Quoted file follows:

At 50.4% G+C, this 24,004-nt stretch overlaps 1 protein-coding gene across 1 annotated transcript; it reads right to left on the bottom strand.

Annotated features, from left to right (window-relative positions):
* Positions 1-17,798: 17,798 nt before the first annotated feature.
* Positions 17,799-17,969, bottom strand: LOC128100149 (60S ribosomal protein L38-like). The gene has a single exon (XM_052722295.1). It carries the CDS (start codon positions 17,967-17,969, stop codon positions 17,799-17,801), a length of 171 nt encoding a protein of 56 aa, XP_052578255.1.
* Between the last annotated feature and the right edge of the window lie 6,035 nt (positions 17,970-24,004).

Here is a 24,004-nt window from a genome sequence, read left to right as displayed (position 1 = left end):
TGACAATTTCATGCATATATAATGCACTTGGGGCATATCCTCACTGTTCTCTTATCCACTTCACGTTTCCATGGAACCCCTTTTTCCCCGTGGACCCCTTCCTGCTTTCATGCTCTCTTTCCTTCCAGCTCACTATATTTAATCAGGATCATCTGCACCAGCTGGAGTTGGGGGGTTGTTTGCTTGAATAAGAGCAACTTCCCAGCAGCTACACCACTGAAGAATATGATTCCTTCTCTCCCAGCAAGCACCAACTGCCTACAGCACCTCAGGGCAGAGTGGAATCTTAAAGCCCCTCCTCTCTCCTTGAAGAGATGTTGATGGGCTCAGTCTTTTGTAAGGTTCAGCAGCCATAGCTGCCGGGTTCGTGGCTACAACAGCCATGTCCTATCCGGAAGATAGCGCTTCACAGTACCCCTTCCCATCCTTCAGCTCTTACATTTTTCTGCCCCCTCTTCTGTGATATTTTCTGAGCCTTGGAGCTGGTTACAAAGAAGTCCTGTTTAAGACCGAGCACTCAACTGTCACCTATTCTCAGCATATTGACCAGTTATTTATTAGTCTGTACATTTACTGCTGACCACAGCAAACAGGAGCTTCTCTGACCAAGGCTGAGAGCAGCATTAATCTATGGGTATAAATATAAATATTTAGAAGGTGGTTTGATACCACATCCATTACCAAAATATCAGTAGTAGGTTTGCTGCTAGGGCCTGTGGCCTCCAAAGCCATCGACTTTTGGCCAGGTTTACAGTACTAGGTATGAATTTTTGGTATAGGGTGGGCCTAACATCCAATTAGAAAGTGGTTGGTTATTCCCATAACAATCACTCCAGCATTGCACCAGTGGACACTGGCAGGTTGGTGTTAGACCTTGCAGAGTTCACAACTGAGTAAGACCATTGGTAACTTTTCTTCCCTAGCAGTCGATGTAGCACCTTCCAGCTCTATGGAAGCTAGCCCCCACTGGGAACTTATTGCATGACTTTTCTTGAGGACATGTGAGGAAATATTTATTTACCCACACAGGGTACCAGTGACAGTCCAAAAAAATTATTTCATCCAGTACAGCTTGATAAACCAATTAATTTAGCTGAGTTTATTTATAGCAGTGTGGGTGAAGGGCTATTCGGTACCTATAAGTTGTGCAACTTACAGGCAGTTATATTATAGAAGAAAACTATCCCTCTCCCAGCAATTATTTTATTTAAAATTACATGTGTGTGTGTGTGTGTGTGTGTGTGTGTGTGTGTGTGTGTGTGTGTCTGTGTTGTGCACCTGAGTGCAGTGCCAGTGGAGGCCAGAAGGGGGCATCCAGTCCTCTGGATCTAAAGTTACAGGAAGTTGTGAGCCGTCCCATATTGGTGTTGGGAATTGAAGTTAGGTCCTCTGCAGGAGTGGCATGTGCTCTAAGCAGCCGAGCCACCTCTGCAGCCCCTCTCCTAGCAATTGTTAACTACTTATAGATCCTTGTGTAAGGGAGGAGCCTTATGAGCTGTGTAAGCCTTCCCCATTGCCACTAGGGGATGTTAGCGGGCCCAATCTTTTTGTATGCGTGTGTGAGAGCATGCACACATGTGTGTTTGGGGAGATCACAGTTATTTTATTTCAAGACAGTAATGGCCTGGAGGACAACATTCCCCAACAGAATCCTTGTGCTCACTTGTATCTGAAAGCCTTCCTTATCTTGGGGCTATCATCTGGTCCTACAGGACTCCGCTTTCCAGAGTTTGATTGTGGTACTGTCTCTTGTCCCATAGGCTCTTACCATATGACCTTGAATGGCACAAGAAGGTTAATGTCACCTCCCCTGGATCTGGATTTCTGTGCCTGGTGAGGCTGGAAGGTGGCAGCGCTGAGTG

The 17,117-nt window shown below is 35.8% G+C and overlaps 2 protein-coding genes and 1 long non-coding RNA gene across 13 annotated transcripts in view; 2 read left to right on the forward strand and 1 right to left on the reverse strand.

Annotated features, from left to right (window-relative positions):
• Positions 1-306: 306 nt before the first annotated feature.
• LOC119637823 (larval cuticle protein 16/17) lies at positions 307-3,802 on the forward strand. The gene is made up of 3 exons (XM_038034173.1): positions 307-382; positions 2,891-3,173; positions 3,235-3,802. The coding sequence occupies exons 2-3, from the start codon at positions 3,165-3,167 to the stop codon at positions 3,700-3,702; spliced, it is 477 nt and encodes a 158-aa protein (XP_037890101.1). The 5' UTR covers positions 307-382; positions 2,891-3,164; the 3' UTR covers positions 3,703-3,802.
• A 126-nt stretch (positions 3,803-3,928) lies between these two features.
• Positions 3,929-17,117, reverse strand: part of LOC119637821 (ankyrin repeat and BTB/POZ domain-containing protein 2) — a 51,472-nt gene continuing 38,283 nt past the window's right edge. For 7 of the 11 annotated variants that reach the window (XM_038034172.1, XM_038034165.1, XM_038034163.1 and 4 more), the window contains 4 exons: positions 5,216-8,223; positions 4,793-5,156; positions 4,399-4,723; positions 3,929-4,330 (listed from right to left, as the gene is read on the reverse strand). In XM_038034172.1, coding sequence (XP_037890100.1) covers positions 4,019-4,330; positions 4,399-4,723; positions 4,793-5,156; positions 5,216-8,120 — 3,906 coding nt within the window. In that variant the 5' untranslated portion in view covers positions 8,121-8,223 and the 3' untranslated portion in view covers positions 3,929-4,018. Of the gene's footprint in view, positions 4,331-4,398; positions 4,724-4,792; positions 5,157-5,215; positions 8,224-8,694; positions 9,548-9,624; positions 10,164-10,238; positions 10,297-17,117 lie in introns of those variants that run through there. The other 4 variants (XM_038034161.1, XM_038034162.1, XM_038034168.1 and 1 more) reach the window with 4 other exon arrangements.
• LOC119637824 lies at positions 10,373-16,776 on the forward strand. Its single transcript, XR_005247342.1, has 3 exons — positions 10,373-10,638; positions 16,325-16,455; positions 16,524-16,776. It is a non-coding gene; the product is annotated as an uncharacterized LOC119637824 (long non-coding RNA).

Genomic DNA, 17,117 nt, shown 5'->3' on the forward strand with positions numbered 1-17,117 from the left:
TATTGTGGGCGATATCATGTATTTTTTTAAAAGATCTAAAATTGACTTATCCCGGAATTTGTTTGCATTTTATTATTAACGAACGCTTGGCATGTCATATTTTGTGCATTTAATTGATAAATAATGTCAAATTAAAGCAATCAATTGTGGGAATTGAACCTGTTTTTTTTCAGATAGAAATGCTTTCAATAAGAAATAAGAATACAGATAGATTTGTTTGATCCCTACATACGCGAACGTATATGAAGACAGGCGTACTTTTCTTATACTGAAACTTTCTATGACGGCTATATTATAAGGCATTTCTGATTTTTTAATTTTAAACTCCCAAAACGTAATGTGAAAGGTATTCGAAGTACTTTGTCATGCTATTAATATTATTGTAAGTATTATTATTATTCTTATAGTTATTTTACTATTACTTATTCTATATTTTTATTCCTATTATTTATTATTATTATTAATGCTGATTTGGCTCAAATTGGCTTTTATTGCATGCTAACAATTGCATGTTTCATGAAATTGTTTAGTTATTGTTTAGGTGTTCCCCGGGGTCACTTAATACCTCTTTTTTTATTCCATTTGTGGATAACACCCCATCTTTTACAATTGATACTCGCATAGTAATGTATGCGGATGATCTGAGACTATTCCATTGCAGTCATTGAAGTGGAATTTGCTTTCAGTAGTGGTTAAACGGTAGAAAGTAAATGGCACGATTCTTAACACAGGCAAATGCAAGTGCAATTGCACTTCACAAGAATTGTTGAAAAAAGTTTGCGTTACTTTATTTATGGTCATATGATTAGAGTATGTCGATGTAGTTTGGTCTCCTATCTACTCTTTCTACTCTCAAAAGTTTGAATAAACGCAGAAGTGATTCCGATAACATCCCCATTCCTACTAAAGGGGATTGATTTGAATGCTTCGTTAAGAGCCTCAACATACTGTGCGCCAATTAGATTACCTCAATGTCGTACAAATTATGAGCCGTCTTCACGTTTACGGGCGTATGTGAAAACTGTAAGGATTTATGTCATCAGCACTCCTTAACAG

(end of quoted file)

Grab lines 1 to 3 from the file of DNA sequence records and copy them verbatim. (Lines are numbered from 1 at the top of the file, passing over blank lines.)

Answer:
At 50.4% G+C, this 24,004-nt stretch overlaps 1 protein-coding gene across 1 annotated transcript; it reads right to left on the bottom strand.

Annotated features, from left to right (window-relative positions):
* Positions 1-17,798: 17,798 nt before the first annotated feature.